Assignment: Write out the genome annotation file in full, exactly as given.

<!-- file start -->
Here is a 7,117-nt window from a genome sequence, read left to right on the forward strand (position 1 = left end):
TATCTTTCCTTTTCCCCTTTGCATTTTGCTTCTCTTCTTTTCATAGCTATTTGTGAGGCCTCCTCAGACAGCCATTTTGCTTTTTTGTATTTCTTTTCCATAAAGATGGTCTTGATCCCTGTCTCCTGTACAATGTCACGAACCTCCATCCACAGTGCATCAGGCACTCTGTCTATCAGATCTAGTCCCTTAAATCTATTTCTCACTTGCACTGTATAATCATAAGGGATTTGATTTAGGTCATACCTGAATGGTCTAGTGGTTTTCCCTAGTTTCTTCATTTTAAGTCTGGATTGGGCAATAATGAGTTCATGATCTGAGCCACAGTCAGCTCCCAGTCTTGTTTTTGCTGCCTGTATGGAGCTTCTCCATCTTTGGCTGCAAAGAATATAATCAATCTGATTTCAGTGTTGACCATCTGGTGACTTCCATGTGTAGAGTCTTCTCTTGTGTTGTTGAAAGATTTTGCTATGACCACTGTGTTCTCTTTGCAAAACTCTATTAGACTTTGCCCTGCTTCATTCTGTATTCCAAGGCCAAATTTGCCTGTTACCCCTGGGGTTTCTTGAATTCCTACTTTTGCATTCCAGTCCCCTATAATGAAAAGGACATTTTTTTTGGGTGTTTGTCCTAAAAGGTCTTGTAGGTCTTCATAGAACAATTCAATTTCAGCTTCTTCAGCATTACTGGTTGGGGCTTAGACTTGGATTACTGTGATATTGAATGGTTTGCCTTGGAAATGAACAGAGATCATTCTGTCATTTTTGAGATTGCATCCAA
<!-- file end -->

Here is a 7,117-nt window from a genome sequence, read left to right on the forward strand (position 1 = left end):
TATCTTTCCTTTTCCCCTTTGCATTTTGCTTCTCTTCTTTTCATAGCTATTTGTGAGGCCTCCTCAGACAGCCATTTTGCTTTTTTGTATTTCTTTTCCATAAAGATGGTCTTGATCCCTGTCTCCTGTACAATGTCACGAACCTCCATCCACAGTGCATCAGGCACTCTGTCTATCAGATCTAGTCCCTTAAATCTATTTCTCACTTGCACTGTATAATCATAAGGGATTTGATTTAGGTCATACCTGAATGGTCTAGTGGTTTTCCCTAGTTTCTTCATTTTAAGTCTGGATTGGGCAATAATGAGTTCATGATCTGAGCCACAGTCAGCTCCCAGTCTTGTTTTTGCTGCCTGTATGGAGCTTCTCCATCTTTGGCTGCAAAGAATATAATCAATCTGATTTCAGTGTTGACCATCTGGTGACTTCCATGTGTAGAGTCTTCTCTTGTGTTGTTGAAAGATTTTGCTATGACCACTGTGTTCTCTTTGCAAAACTCTATTAGACTTTGCCCTGCTTCATTCTGTATTCCAAGGCCAAATTTGCCTGTTACCCCTGGGGTTTCTTGAATTCCTACTTTTGCATTCCAGTCCCCTATAATGAAAAGGACATTTTTTTTGGGTGTTTGTCCTAAAAGGTCTTGTAGGTCTTCATAGAACAATTCAATTTCAGCTTCTTCAGCATTACTGGTTGGGGCTTAGACTTGGATTACTGTGATATTGAATGGTTTGCCTTGGAAATGAACAGAGATCATTCTGTCATTTTTGAGATTGCATCCAA